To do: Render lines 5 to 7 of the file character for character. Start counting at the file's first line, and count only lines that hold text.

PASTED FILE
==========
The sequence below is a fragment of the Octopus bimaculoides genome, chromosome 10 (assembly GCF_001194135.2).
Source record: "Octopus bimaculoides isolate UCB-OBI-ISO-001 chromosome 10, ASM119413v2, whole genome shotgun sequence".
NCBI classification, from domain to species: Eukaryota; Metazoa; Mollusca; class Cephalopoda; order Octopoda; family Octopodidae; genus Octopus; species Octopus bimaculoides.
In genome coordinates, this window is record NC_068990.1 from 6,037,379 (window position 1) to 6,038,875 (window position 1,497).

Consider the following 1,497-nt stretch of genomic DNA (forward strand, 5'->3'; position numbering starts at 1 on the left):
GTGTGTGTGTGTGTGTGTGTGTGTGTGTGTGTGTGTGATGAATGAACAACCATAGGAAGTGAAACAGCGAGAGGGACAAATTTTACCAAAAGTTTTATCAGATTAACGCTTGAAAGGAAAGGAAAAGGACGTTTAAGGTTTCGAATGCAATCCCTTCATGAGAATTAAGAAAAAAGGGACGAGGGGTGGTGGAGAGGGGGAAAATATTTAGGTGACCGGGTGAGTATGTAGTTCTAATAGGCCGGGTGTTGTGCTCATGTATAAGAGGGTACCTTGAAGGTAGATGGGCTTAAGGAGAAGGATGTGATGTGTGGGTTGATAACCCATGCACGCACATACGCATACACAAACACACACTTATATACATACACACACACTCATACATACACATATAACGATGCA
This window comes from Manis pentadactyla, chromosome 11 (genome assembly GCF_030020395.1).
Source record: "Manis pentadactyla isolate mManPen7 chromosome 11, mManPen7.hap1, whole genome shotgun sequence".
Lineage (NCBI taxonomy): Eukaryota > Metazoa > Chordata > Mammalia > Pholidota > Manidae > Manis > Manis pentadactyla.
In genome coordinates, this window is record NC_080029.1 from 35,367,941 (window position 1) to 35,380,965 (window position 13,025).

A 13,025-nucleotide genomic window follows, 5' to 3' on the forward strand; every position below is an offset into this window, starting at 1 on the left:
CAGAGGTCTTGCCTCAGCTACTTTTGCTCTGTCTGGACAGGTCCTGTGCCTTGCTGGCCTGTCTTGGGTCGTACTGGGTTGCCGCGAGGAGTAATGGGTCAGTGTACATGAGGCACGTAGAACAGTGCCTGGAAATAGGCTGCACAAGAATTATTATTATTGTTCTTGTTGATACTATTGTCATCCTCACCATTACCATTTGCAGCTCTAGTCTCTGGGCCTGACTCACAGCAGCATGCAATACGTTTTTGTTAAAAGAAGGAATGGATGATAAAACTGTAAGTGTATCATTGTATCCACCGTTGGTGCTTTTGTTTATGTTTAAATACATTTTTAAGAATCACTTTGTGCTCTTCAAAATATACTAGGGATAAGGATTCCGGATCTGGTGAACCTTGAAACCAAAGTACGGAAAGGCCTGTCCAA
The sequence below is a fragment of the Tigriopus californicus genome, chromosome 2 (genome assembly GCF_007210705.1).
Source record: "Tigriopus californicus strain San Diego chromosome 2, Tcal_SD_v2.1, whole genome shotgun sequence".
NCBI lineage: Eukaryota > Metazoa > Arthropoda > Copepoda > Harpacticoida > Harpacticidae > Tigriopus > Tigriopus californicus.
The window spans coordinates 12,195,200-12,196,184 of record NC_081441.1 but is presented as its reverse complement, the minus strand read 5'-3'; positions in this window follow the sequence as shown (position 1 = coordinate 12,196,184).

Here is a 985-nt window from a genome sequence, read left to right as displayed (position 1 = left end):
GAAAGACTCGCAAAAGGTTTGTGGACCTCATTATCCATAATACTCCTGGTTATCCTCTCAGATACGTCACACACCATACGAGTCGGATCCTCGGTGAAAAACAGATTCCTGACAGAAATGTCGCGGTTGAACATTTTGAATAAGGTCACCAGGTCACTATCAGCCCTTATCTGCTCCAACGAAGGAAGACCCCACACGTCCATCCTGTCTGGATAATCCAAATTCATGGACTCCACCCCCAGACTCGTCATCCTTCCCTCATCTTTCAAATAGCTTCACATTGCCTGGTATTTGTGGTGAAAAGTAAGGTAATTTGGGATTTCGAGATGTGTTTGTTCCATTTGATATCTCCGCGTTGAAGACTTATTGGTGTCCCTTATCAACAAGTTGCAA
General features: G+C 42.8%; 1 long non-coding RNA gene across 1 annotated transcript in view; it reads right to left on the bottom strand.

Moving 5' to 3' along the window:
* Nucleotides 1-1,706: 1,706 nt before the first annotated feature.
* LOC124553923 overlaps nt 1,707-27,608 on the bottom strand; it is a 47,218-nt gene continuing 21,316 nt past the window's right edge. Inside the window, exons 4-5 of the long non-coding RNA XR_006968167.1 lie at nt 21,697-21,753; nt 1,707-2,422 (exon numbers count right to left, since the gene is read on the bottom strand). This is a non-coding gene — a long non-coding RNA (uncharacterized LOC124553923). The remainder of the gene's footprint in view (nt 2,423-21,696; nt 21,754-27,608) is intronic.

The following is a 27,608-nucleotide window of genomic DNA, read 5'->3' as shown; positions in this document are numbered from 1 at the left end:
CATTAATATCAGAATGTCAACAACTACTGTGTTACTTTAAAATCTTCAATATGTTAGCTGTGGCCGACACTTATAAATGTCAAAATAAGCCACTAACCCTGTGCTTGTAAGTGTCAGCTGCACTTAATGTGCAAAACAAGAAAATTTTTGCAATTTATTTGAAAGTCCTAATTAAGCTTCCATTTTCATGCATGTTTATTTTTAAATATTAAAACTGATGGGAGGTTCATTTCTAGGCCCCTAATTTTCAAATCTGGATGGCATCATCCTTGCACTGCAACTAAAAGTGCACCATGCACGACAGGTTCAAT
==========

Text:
Consider the following 1,497-nt stretch of genomic DNA (forward strand, 5'->3'; position numbering starts at 1 on the left):
GTGTGTGTGTGTGTGTGTGTGTGTGTGTGTGTGTGTGATGAATGAACAACCATAGGAAGTGAAACAGCGAGAGGGACAAATTTTACCAAAAGTTTTATCAGATTAACGCTTGAAAGGAAAGGAAAAGGACGTTTAAGGTTTCGAATGCAATCCCTTCATGAGAATTAAGAAAAAAGGGACGAGGGGTGGTGGAGAGGGGGAAAATATTTAGGTGACCGGGTGAGTATGTAGTTCTAATAGGCCGGGTGTTGTGCTCATGTATAAGAGGGTACCTTGAAGGTAGATGGGCTTAAGGAGAAGGATGTGATGTGTGGGTTGATAACCCATGCACGCACATACGCATACACAAACACACACTTATATACATACACACACACTCATACATACACATATAACGATGCA
This window comes from Manis pentadactyla, chromosome 11 (genome assembly GCF_030020395.1).